This weekend, the owners of several historic homes in the area are flinging their doors open to visitors. Cincinnati Preservation Association (CPA) and Clifton Town Meeting are offering rare opportunities to see the interiors of some of Cincinnati’s most regal homes in two of the area’s grandest neighborhoods.
On Saturday from 1 to 5 p.m., CPA presents “Upstairs, Downstairs,” a series of self-guided tours of architectural gems in the Beechcrest- Madison Road area of East Walnut Hills.
“The tour is one of our major fundraisers, and proceeds help us carry The Lehmer House, part of the CPA’s “Upstairs/Downstairs” tour of East Walnut Hills historic homes, was built in 1917 for three widows who were major patrons of the Cincinnati Art Museum. out our work of preserving historic buildings and neighborhoods in Greater Cincinnati,” says Margo Warminski, CPA’s preservation director. “It also highlights Cincinnati’s wonderful historic residential neighborhoods.”
As a matter of fact, Cincinnati holds more than 21 local historic districts and 28 National Register historic districts.
CPA advocates for historic preservation, offers educational programs and provides technical support for preservation projects. The organization believes that preservation not only contributes to quality of life, adding unique character to our community and connecting citizens to their history and culture, but also fosters economic development. According to its Web site, preserving historic buildings creates 10 to 20 percent more jobs than new construction; attracts other development, especially small businesses; offers an attractive environment for recruiting businesses; and encourages cultural heritage tourism.
The association offers the tours each spring, and past programs have featured Hyde Park, North Avondale and Prospect Hill. The six homes on this year’s tour include a brick-and-half-timbered Tudor Revival house that resembles an Elizabethan manor, a Cotswold-style cottage and an Arts and Crafts home influenced by Frank Lloyd Wright.
If you‘re a Frank Lloyd Wright fan, you’ll want to get a ticket to the Clifton House Tour on Sunday from 1 to 5 p.m. While Clifton Town Meeting is being secretive about the specific homes on the tour, it has confirmed that a home designed by Wright will be open. Other highlighted styles begin in the 19th century and include Victorian, American Four-Square and Tudor. The Clifton tours take place every third year on Mother’s Day and proceeds benefit projects throughout the community.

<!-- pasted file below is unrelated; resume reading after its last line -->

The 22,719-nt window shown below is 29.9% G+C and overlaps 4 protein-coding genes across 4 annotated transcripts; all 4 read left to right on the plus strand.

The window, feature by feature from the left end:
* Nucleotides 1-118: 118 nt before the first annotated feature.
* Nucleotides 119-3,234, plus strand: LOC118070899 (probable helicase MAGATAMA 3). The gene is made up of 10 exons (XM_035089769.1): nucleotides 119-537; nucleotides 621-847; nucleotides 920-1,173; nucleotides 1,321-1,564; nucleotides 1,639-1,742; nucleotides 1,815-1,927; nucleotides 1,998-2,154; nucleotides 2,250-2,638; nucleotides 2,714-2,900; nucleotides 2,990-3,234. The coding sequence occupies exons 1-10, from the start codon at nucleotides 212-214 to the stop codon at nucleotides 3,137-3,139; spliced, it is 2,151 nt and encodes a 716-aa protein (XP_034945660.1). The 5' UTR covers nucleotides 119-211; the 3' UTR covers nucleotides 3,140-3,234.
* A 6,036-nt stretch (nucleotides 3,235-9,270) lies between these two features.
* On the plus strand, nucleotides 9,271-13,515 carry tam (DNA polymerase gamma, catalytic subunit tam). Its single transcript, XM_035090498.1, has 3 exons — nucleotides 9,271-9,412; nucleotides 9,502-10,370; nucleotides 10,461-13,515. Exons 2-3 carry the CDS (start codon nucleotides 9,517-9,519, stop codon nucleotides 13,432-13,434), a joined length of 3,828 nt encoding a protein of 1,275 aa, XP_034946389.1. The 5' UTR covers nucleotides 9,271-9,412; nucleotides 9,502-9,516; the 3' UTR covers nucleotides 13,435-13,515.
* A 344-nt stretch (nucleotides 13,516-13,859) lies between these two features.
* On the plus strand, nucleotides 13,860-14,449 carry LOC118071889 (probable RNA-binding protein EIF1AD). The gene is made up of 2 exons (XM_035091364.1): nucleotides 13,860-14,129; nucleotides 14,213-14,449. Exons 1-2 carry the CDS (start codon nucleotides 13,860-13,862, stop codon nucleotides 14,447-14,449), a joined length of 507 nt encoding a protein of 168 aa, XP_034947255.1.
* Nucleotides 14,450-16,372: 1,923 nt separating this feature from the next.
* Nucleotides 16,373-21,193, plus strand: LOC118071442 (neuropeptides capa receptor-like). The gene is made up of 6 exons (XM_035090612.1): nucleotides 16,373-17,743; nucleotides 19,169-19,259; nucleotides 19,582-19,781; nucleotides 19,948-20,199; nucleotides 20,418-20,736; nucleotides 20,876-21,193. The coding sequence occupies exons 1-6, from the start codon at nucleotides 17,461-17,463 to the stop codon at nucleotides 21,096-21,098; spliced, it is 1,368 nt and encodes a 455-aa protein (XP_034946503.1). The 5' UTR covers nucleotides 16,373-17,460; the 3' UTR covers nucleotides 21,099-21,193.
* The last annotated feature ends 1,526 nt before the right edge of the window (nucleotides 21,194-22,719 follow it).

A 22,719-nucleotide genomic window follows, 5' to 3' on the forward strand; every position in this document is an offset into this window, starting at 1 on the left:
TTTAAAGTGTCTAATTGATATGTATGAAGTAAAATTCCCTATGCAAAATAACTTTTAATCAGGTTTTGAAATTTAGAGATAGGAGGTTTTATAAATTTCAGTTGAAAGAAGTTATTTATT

Clifton Town Meeting, a residents’ group founded in 1961, has been a catalyst for the preservation of the unique charms of Clifton, one of Cincinnati’s first suburbs. Its efforts include preserving the neighborhood’s historic gaslights and helping save the Esquire Theatre.
Parking and shuttle buses for the Clifton tour will be available at several locations, including the Clifton Cultural Arts Center (www.cliftonculturalarts.org), where you can learn about several additional historic residences in “Great Cincinnati Families at Home.” The exhibit, on view through May 15, was created by the Betts House Research Center (the 1804 Betts House is the oldest brick building in Cincinnati).
Nine panels feature homes built by four of the most prominent Cincinnati families throughout the city’s history. These citizens made their fortunes in the burgeoning industries of the 19th century, such as banking and brewing, and shared their wealth by building hospitals, founding cultural institutions and hiring talented local craftspeople to decorate their homes. Another four families are featured in a display at the Betts House.
While “Great Cincinnati Families at Home” is small, the panels are nicely designed and informative, with text written by architectural historian Walter Langsam and historic preservation consultant Beth Sullebarger. The panels feature the homes of families you might expect — the Probasco-Rowe family, for example, whose patriarch Henry Probasco commissioned the fountain in downtown’s Fountain Square — but also some surprises.
For instance, most of us are familiar with the Greek Revival birthplace of William Howard Taft on Auburn Avenue, but few probably know that as a young lawyer Taft lived in one of the first fashionable apartment buildings in downtown, the Lombardy Flats on West Fourth Street. Or that the Hauck family of banking and brewing fame built a summer home in Sharonville, along with a barn that offered much needed respite for the horses that pulled their beer wagons throughout the hot Cincinnati summers.
The Saturday Cincinnati Preservation Association Tour of East Walnut Hills homes costs $25 for CPA members and $30 for the public. For more information, visit cincinnatipreservation.org. For information on Sunday’s Clifton House Tour, which costs $15 in advance and $20 that day, visit www.cliftoncommunity.org/hometour.cfm